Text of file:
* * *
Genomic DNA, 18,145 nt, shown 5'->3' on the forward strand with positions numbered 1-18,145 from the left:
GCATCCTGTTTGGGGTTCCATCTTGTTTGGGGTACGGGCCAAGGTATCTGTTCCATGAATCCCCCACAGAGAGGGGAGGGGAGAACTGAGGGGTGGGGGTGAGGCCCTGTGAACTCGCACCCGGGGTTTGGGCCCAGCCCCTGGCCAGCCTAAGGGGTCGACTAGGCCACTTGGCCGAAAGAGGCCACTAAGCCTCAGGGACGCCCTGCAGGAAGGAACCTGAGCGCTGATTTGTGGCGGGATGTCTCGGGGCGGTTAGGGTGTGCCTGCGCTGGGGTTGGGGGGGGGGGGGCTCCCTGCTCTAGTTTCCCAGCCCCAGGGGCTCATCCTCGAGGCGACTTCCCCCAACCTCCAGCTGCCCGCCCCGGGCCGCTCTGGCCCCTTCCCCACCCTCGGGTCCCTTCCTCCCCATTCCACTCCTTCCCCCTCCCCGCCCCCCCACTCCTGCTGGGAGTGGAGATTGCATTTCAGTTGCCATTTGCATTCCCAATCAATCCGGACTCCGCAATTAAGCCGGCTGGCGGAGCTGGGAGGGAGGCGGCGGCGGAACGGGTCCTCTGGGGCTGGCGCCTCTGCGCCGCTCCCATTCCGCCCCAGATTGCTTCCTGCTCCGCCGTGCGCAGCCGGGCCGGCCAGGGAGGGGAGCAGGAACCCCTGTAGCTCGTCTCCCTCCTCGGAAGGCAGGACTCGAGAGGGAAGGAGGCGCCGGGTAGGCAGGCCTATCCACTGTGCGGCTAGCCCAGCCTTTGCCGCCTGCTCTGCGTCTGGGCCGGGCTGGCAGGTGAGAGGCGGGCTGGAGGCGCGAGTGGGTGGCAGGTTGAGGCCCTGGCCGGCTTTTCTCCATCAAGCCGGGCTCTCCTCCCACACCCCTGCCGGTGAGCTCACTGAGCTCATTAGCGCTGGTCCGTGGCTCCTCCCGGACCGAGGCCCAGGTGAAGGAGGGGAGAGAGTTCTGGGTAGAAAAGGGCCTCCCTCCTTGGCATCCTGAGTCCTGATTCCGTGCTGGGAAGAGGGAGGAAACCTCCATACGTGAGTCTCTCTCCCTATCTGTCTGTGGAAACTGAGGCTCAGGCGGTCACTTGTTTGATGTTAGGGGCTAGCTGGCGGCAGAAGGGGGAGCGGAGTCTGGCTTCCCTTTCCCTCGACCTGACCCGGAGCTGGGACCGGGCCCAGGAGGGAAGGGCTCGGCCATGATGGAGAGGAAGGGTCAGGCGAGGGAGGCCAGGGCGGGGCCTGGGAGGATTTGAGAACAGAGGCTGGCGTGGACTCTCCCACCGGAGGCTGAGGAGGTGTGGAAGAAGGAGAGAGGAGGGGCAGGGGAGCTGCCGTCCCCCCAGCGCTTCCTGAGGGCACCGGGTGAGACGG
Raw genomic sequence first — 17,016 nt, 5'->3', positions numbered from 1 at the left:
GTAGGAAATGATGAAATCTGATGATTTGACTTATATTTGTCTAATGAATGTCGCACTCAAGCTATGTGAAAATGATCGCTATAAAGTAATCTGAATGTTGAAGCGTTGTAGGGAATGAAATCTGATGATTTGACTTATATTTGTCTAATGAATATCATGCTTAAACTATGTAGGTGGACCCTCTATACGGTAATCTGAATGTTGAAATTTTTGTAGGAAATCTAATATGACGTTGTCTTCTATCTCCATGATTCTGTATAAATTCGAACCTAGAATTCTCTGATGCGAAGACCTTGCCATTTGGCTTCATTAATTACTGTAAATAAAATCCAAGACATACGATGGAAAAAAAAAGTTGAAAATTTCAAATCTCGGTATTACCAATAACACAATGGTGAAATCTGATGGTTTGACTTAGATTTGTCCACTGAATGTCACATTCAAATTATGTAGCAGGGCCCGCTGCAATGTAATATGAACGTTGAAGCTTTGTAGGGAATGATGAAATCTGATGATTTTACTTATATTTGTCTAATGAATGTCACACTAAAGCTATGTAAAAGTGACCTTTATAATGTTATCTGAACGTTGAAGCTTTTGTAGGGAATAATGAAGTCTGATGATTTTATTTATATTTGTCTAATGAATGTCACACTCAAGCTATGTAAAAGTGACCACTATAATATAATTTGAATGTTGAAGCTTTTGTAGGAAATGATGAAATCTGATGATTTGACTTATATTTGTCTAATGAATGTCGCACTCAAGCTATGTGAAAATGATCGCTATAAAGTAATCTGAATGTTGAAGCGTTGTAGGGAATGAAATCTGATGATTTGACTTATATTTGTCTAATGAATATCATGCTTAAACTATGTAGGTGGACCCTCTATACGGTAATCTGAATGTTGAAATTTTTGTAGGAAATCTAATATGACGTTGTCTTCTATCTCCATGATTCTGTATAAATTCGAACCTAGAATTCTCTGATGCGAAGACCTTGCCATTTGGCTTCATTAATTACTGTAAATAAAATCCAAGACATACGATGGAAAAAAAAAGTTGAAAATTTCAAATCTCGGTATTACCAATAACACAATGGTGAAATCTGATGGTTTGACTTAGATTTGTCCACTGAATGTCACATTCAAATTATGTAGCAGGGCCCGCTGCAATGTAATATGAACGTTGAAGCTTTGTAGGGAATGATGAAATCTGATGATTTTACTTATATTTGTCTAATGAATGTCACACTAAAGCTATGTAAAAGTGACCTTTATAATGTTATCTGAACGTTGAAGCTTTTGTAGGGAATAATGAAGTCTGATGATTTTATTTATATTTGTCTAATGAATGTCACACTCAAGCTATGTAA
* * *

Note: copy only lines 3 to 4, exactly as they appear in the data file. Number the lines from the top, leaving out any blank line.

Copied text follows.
Raw genomic sequence first — 17,016 nt, 5'->3', positions numbered from 1 at the left:
GTAGGAAATGATGAAATCTGATGATTTGACTTATATTTGTCTAATGAATGTCGCACTCAAGCTATGTGAAAATGATCGCTATAAAGTAATCTGAATGTTGAAGCGTTGTAGGGAATGAAATCTGATGATTTGACTTATATTTGTCTAATGAATATCATGCTTAAACTATGTAGGTGGACCCTCTATACGGTAATCTGAATGTTGAAATTTTTGTAGGAAATCTAATATGACGTTGTCTTCTATCTCCATGATTCTGTATAAATTCGAACCTAGAATTCTCTGATGCGAAGACCTTGCCATTTGGCTTCATTAATTACTGTAAATAAAATCCAAGACATACGATGGAAAAAAAAAGTTGAAAATTTCAAATCTCGGTATTACCAATAACACAATGGTGAAATCTGATGGTTTGACTTAGATTTGTCCACTGAATGTCACATTCAAATTATGTAGCAGGGCCCGCTGCAATGTAATATGAACGTTGAAGCTTTGTAGGGAATGATGAAATCTGATGATTTTACTTATATTTGTCTAATGAATGTCACACTAAAGCTATGTAAAAGTGACCTTTATAATGTTATCTGAACGTTGAAGCTTTTGTAGGGAATAATGAAGTCTGATGATTTTATTTATATTTGTCTAATGAATGTCACACTCAAGCTATGTAAAAGTGACCACTATAATATAATTTGAATGTTGAAGCTTTTGTAGGAAATGATGAAATCTGATGATTTGACTTATATTTGTCTAATGAATGTCGCACTCAAGCTATGTGAAAATGATCGCTATAAAGTAATCTGAATGTTGAAGCGTTGTAGGGAATGAAATCTGATGATTTGACTTATATTTGTCTAATGAATATCATGCTTAAACTATGTAGGTGGACCCTCTATACGGTAATCTGAATGTTGAAATTTTTGTAGGAAATCTAATATGACGTTGTCTTCTATCTCCATGATTCTGTATAAATTCGAACCTAGAATTCTCTGATGCGAAGACCTTGCCATTTGGCTTCATTAATTACTGTAAATAAAATCCAAGACATACGATGGAAAAAAAAAGTTGAAAATTTCAAATCTCGGTATTACCAATAACACAATGGTGAAATCTGATGGTTTGACTTAGATTTGTCCACTGAATGTCACATTCAAATTATGTAGCAGGGCCCGCTGCAATGTAATATGAACGTTGAAGCTTTGTAGGGAATGATGAAATCTGATGATTTTACTTATATTTGTCTAATGAATGTCACACTAAAGCTATGTAAAAGTGACCTTTATAATGTTATCTGAACGTTGAAGCTTTTGTAGGGAATAATGAAGTCTGATGATTTTATTTATATTTGTCTAATGAATGTCACACTCAAGCTATGTAA